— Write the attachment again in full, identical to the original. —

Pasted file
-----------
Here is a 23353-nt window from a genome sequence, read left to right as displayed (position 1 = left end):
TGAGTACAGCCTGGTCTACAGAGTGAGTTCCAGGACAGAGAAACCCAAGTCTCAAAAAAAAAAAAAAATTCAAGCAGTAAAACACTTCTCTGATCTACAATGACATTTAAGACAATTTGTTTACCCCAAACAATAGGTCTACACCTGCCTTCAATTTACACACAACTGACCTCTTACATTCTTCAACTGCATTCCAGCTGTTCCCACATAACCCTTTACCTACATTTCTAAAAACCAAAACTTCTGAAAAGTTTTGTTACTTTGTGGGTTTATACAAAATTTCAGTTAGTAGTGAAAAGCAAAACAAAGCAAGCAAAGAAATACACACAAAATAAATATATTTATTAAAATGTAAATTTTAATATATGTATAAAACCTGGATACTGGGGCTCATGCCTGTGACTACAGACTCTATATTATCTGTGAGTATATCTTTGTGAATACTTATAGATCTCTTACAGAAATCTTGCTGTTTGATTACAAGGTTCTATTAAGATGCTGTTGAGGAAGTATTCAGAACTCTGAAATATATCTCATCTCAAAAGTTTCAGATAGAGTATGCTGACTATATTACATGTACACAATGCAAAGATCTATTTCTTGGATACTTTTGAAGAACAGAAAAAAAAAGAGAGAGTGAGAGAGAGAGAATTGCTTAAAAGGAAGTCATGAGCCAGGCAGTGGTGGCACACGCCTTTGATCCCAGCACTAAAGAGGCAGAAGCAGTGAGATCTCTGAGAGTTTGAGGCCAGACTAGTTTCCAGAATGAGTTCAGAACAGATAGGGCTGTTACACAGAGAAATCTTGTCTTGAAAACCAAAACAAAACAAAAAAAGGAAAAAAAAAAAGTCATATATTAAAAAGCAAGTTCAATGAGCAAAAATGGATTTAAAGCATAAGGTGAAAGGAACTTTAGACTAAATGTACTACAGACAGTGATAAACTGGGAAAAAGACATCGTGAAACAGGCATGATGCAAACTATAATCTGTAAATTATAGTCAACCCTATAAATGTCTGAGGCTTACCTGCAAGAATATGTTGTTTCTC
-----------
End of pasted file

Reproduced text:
Here is a 23353-nt window from a genome sequence, read left to right as displayed (position 1 = left end):
TGAGTACAGCCTGGTCTACAGAGTGAGTTCCAGGACAGAGAAACCCAAGTCTCAAAAAAAAAAAAAAATTCAAGCAGTAAAACACTTCTCTGATCTACAATGACATTTAAGACAATTTGTTTACCCCAAACAATAGGTCTACACCTGCCTTCAATTTACACACAACTGACCTCTTACATTCTTCAACTGCATTCCAGCTGTTCCCACATAACCCTTTACCTACATTTCTAAAAACCAAAACTTCTGAAAAGTTTTGTTACTTTGTGGGTTTATACAAAATTTCAGTTAGTAGTGAAAAGCAAAACAAAGCAAGCAAAGAAATACACACAAAATAAATATATTTATTAAAATGTAAATTTTAATATATGTATAAAACCTGGATACTGGGGCTCATGCCTGTGACTACAGACTCTATATTATCTGTGAGTATATCTTTGTGAATACTTATAGATCTCTTACAGAAATCTTGCTGTTTGATTACAAGGTTCTATTAAGATGCTGTTGAGGAAGTATTCAGAACTCTGAAATATATCTCATCTCAAAAGTTTCAGATAGAGTATGCTGACTATATTACATGTACACAATGCAAAGATCTATTTCTTGGATACTTTTGAAGAACAGAAAAAAAAAGAGAGAGTGAGAGAGAGAGAATTGCTTAAAAGGAAGTCATGAGCCAGGCAGTGGTGGCACACGCCTTTGATCCCAGCACTAAAGAGGCAGAAGCAGTGAGATCTCTGAGAGTTTGAGGCCAGACTAGTTTCCAGAATGAGTTCAGAACAGATAGGGCTGTTACACAGAGAAATCTTGTCTTGAAAACCAAAACAAAACAAAAAAAGGAAAAAAAAAAAGTCATATATTAAAAAGCAAGTTCAATGAGCAAAAATGGATTTAAAGCATAAGGTGAAAGGAACTTTAGACTAAATGTACTACAGACAGTGATAAACTGGGAAAAAGACATCGTGAAACAGGCATGATGCAAACTATAATCTGTAAATTATAGTCAACCCTATAAATGTCTGAGGCTTACCTGCAAGAATATGTTGTTTCTC